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Just a Slight Adjustment of Focus

May 9, 2009 | by Sarah Shapiro

Raising happy children sometimes depends only on a kind word and a moment's extra attention.

A friend of mine, who has known our children a long time, took me over to the side during a recent visit. "Eli doesn't seem so happy," she said of my nine-and-a-half- year-old. "Is he O.K.?"

Now that she mentioned it, I realized my little boy had indeed been ornery lately. Maybe there was something going on in school - something with his teacher, I thought. Reprimands in class, maybe, or not enough joy in the learning. At the first opportunity, I asked Eli how school was. "All right," he muttered non-committally, nothing in his response betraying anything problematic.

In the past few weeks, I myself had been self-absorbed and busy. How long had it been since I'd really paid attention to my son?

Then it occurred to me that in the past few weeks, I myself had been self-absorbed and busy. How long had it been since I'd really paid attention to Eli? His irritability, which I'd kept out there on the fringes of my consciousness, had just seemed like a natural part of the normal wear and tear of daily life, as did his resistance to my: Wake up, it's late ... Tuck in your shirt ... Where'd you take off your shoes? ... Hurry up, you've got a dentist's appointment at five ... No, I can't read a story now.

Fifteen years ago, Rebbetzen Esther Siegel of Jerusalem once demonstrated the proper kind of hello befitting a soul entrusted to my hands. I had confessed that in my tiredness from a new baby's all-night crying, I didn't always give my oldest, then in daycare, an especially big welcome.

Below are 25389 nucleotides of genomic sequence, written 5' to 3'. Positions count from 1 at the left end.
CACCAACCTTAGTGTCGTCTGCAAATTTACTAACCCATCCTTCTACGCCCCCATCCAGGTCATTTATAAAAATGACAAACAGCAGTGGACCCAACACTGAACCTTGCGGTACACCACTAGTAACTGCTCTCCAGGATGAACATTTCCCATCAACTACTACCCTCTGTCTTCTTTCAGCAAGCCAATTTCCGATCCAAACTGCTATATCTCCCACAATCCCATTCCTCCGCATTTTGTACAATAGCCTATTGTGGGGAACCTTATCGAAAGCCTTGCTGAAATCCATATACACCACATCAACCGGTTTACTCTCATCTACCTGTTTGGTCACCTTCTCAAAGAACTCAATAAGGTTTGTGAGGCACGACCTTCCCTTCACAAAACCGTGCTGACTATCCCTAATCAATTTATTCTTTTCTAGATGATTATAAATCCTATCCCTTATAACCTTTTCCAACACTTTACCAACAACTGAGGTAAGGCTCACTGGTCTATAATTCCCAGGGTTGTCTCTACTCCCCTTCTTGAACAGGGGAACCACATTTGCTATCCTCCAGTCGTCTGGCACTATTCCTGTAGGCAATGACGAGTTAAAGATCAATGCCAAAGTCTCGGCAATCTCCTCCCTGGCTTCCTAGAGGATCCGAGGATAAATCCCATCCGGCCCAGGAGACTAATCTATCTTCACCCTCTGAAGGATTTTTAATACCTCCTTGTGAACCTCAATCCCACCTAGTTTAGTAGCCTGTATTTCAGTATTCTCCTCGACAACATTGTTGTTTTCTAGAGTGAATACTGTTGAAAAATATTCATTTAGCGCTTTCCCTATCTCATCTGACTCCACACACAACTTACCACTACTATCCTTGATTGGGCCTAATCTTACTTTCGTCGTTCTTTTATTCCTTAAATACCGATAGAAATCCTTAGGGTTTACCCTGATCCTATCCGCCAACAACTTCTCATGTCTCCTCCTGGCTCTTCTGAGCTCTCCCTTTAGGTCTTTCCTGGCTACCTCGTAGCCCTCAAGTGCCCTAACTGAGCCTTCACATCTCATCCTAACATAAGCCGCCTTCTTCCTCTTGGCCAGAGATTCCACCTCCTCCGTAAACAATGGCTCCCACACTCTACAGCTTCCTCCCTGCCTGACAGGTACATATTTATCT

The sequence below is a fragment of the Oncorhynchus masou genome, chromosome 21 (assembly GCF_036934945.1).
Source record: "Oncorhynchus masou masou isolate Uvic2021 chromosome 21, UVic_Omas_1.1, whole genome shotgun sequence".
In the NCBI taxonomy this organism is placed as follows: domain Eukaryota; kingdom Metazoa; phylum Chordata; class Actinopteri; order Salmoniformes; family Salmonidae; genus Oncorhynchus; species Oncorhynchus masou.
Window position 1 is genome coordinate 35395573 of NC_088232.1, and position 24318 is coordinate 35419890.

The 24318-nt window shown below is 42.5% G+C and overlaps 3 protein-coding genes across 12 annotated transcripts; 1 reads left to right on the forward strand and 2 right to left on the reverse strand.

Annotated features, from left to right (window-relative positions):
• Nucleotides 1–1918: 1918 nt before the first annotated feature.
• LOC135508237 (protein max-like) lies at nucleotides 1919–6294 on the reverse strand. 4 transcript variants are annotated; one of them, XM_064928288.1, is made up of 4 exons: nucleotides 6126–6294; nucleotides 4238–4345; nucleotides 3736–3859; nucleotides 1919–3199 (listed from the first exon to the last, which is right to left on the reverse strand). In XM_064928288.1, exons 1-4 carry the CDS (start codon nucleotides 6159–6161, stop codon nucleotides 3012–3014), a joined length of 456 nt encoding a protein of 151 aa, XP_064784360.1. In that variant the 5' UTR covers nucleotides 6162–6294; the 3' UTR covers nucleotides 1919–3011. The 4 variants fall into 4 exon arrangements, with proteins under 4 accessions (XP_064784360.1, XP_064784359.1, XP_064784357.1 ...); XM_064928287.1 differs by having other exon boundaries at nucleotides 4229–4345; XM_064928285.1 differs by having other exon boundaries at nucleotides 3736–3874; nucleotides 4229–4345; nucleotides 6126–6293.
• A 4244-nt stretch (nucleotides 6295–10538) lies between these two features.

"Oi va voi la if you don't give her a big smile when she walks in!" the Rebbetzen had warned, shaking a finger at me menacingly. She glared at me intently. "I'll show you what to do!"

Then in her seventies, Rebbetzen Siegel jumped to her feet in her tiny Mea Shearim kitchen, threw open her arms, and flashed a wide, radiant, glorious smile to the imaginary child standing in her doorway. "You say this! 'Shalom shaynah maidele! I'm so happy you're home! How was school today?' "


The image of the Rebbetzen appeared before me now, and I made a small adjustment in my perspective. I focused on Eli.

How is he? I asked myself when he came home from school the next day, and gave him a great, big attentive greeting. Whenever possible that afternoon, I reminded myself to say yes instead of an automatic no.

Whenever possible that afternoon, I reminded myself to say yes instead of an automatic no.

We mothers often feel put upon, and are careful not to give in to our children, for fear of being overwhelmed by their demands. But the result of saying yes more frequently was that his needs got easier to fulfill, rather than harder.

In the morning, I woke him up gently, taking care not to jab at him with my voice. When he asked me to look at his stamp collection (and it was no coincidence that it had been some time since it had occurred to him to ask) I recalled one of Rabbi Noach Orlowek's favorite sayings:

What is love? It's conveying: "What's important to you is important to me." If what's important to your child isn't important to you when he's small, God forbid, then what's important to you won't be important to him when he's big.

It was almost scary -- a matter of minutes, not days -- how fast Eli started turning into his sweet and happy self again. I say scary because the transformation demonstrated my amazing power as a mother for good or for ill. But it was wonderful, as well, to see how easy it is to gain access to that power. All you have to do is recognize that there's nothing in the world more important than the child standing right there before you, and no time more opportune than this moment, right now.

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